Always use real examples and ways in which you’re trying to overcome your weaknesses.
4. How Do You Like To Spend Your Free Time?
This is another straightforward question that could trap you if you’re not careful with your answers. It’s easy to chat about how you enjoy playing video games and hanging out with your friends, but also think about what the interviewer would likely want to hear.
What are your interests outside of school? Do you enjoy hiking with family or surfing with friends? Perhaps you’ve always enjoyed building things and have a collection of match-stick airplanes you made with your grandfather.
Discuss any interesting extracurricular activities or hobbies that you enjoy. It can be as simple as mountain biking or as involved as being an active Scout leader looking after your own patrol and community service projects that you’ve been involved in.
5. What Extracurricular Activities Do You Do?
It’s essential to research what extracurricular activities this school offers that you would be interested in doing.
Perhaps you already enjoy a particular sport they offer; then you can mention that you’d be excited to continue that.
Or, they may offer something completely new, which you cannot do at your current school, and you can say that you’d be keen to try this new activity at their school.
6. How Do You Handle Stress?
This is one question that gives you the chance to not just explain how you handle stress but also to show off your problem-solving skills. Every one of us usually undergoes stress, so your private high school interviewer wants to specifically know how you’ve handled a stressful situation in the past.
Giving a specific example of when you handled stress is one of your best approaches. Think about a certain period when you were stressed out by an assignment or a class subject and tell how you positively handled it. Remember to focus on yourself and talk about your own skills rather than talking about how you worked with a teacher or, say, a tutor.
7. How Would You Describe Yourself?
This question is very similar to “tell me about yourself.” However, an interviewer might ask you to discuss yourself in broader terms. Ensure that your answer to this question is also clear and concise.
Here, instead of saying the grade you’re in and talking about what you love about school, start by talking about your strengths. If you feel the need to mention your weakness, pivot it towards a positive angle by focusing on how you are working on yourself. You can also talk about what you love, but remember to do that minimally.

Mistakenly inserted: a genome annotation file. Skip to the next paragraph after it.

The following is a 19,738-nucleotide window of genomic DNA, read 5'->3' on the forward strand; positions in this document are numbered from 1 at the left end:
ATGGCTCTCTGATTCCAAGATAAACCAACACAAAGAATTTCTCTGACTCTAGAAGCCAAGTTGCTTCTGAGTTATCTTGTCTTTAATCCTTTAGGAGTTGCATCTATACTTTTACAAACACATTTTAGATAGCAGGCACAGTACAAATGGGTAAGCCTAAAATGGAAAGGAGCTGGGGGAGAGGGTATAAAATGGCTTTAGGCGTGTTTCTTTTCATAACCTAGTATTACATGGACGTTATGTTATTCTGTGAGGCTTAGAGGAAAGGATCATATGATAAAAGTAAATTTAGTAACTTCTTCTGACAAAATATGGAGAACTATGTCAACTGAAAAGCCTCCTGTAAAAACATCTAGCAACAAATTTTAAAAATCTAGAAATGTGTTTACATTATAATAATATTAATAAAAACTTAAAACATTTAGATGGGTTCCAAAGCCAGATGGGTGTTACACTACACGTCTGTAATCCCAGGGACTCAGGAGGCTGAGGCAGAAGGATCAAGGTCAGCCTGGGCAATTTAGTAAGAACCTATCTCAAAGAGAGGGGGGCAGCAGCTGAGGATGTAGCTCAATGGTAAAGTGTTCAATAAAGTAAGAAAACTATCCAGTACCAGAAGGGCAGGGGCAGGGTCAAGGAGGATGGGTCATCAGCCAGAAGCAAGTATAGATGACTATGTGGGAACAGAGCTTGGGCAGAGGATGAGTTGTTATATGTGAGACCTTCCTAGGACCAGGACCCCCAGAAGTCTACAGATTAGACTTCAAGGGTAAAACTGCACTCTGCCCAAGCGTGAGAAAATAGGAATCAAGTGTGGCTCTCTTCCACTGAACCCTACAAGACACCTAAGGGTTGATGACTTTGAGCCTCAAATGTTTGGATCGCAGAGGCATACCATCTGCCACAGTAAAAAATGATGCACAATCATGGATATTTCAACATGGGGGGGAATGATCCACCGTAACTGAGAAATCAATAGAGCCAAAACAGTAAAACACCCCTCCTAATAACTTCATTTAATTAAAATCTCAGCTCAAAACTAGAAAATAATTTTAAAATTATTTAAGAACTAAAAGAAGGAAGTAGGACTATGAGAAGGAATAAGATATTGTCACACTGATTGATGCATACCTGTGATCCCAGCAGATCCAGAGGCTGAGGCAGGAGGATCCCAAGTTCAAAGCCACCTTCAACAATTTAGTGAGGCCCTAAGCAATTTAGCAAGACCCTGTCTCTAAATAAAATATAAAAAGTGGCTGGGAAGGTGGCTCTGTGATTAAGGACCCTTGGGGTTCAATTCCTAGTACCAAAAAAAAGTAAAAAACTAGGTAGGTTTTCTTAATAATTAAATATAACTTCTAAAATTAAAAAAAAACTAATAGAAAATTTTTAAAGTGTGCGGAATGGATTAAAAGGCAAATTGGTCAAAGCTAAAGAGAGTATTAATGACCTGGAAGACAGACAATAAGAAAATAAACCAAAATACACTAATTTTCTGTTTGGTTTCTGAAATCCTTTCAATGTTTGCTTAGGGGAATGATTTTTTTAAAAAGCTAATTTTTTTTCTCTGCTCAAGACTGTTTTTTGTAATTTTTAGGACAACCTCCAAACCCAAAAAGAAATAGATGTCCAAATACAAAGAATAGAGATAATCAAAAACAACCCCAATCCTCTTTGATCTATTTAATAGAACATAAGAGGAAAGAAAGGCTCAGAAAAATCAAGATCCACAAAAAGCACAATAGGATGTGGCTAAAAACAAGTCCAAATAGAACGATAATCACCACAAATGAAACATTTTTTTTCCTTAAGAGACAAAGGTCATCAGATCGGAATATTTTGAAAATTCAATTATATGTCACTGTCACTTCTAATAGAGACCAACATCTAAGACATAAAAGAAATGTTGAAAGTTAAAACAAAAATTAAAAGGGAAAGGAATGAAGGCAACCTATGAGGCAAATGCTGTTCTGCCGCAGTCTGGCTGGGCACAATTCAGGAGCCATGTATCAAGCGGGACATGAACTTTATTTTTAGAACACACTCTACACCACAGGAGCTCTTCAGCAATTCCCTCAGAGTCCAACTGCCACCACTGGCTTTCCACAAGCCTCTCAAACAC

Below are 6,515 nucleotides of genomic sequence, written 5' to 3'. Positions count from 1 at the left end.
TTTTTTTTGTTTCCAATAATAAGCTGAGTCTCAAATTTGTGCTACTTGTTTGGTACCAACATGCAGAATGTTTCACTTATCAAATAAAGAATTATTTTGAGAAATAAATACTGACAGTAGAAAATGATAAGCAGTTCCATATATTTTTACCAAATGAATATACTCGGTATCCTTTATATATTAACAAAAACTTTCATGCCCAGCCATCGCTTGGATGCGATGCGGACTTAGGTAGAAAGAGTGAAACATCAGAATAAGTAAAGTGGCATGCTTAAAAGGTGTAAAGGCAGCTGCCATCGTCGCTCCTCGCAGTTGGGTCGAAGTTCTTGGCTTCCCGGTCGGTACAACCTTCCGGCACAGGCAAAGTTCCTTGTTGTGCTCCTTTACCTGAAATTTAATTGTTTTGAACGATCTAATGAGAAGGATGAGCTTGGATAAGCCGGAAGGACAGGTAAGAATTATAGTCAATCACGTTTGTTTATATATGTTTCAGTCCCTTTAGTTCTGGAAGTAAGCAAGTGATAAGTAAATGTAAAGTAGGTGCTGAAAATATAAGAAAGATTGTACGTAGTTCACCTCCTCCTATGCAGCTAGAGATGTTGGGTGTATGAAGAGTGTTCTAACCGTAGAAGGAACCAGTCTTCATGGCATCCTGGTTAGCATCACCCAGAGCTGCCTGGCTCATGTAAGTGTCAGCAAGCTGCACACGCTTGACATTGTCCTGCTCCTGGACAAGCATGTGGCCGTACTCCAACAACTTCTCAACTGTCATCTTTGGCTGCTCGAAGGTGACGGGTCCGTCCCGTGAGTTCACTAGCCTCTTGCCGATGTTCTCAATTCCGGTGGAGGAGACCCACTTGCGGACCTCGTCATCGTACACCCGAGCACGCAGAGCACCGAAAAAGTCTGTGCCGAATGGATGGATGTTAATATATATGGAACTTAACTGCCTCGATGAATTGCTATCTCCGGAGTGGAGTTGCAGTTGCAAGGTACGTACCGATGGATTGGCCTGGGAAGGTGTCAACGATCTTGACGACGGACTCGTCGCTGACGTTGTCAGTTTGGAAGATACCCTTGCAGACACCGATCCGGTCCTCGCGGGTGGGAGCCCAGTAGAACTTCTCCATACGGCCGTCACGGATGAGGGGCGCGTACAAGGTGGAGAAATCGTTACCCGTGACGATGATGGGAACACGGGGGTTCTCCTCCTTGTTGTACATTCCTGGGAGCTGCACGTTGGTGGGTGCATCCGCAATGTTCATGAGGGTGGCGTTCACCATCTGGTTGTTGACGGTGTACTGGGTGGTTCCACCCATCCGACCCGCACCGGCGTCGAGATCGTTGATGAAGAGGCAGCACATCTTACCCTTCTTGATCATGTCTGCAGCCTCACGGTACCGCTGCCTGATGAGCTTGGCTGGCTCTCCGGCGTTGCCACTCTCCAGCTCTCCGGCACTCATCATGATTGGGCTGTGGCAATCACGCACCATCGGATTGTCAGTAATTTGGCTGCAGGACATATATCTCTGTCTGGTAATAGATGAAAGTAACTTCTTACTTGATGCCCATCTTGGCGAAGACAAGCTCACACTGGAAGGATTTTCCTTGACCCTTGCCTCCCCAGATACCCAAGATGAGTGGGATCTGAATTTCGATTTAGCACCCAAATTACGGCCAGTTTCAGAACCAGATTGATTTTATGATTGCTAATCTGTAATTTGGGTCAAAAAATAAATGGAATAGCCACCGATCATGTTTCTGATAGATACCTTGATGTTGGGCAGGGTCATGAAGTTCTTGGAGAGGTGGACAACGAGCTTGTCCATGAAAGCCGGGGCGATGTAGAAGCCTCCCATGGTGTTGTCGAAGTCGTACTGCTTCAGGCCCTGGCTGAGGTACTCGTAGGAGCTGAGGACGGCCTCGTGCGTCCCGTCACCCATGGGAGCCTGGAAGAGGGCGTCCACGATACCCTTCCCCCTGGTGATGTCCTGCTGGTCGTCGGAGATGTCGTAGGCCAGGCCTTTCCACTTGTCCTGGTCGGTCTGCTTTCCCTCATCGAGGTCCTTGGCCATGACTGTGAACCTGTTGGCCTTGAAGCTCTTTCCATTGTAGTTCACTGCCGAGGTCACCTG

8. What Is Your Favorite Subject?
There are very high chances that you will be asked this question during your private high school interview. Remember that there is no wrong answer to this question. However, you should not simply answer with the subject name, but be prepared to explain why the subject you choose is your favorite subject and the reasons that you find the topic interesting. Remember to use specific examples as much as you can too.
9. What Would You Do If A Student Asked To Copy Your Homework?
Although you might want to help out a friend in a pinch, in the long run, letting them copy your homework won’t help them and can get you into trouble. The interviewer wants to see if you’d be able to stand up for yourself and say “No” to something that you know is wrong. Perhaps you feel that if there’s a legitimate reason and it’s a one-time thing, then you don’t mind helping them. You could suggest helping them with their work, rather than letting them copy yours.
Private Middle School Interview Questions
Getting into a private middle school can involve a thorough process, and being interviewed might be part of it. Here are possible interview practice questions you may encounter during your private middle school interview.
10. Tell Me About Your Family
Here, the interviewer is not just asking about you; they want to know about your family. However, this doesn’t mean that the interviewer wants you to describe every family member in your household or all about your extended family. What the interviewer wants to know are the ways in which your family members have had an impact on you. You can answer this question by describing some of the activities you carry out or engage in with your family that you love and enjoy.